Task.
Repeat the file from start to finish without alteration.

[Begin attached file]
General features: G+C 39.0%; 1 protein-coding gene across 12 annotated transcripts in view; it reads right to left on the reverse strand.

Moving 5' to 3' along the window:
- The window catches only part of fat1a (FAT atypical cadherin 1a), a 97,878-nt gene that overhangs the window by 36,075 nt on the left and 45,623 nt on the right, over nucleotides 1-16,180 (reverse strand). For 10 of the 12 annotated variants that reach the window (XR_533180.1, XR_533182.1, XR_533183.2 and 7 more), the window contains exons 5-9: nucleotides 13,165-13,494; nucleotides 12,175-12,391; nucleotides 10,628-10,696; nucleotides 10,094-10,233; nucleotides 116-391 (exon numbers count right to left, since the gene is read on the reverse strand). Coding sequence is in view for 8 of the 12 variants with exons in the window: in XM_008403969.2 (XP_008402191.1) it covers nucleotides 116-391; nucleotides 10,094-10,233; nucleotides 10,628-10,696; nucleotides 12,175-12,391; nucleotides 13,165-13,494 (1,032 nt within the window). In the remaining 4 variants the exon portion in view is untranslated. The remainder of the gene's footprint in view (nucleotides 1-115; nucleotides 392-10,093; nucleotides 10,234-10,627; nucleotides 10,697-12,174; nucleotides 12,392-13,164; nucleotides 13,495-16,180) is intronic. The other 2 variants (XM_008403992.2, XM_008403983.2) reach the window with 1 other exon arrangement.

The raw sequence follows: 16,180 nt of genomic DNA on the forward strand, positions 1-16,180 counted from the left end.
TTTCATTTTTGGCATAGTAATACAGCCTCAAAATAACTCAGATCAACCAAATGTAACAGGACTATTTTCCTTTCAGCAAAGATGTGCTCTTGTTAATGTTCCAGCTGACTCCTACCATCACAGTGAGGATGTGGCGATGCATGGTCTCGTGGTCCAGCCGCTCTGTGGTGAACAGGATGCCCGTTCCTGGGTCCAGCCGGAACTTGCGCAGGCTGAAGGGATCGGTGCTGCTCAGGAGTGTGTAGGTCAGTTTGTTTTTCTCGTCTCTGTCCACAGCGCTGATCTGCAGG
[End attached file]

General features: G+C 39.0%; 1 protein-coding gene across 12 annotated transcripts in view; it reads right to left on the reverse strand.

Moving 5' to 3' along the window:
- The window catches only part of fat1a (FAT atypical cadherin 1a), a 97,878-nt gene that overhangs the window by 36,075 nt on the left and 45,623 nt on the right, over nucleotides 1-16,180 (reverse strand). For 10 of the 12 annotated variants that reach the window (XR_533180.1, XR_533182.1, XR_533183.2 and 7 more), the window contains exons 5-9: nucleotides 13,165-13,494; nucleotides 12,175-12,391; nucleotides 10,628-10,696; nucleotides 10,094-10,233; nucleotides 116-391 (exon numbers count right to left, since the gene is read on the reverse strand). Coding sequence is in view for 8 of the 12 variants with exons in the window: in XM_008403969.2 (XP_008402191.1) it covers nucleotides 116-391; nucleotides 10,094-10,233; nucleotides 10,628-10,696; nucleotides 12,175-12,391; nucleotides 13,165-13,494 (1,032 nt within the window). In the remaining 4 variants the exon portion in view is untranslated. The remainder of the gene's footprint in view (nucleotides 1-115; nucleotides 392-10,093; nucleotides 10,234-10,627; nucleotides 10,697-12,174; nucleotides 12,392-13,164; nucleotides 13,495-16,180) is intronic. The other 2 variants (XM_008403992.2, XM_008403983.2) reach the window with 1 other exon arrangement.

The raw sequence follows: 16,180 nt of genomic DNA on the forward strand, positions 1-16,180 counted from the left end.
TTTCATTTTTGGCATAGTAATACAGCCTCAAAATAACTCAGATCAACCAAATGTAACAGGACTATTTTCCTTTCAGCAAAGATGTGCTCTTGTTAATGTTCCAGCTGACTCCTACCATCACAGTGAGGATGTGGCGATGCATGGTCTCGTGGTCCAGCCGCTCTGTGGTGAACAGGATGCCCGTTCCTGGGTCCAGCCGGAACTTGCGCAGGCTGAAGGGATCGGTGCTGCTCAGGAGTGTGTAGGTCAGTTTGTTTTTCTCGTCTCTGTCCACAGCGCTGATCTGCAGG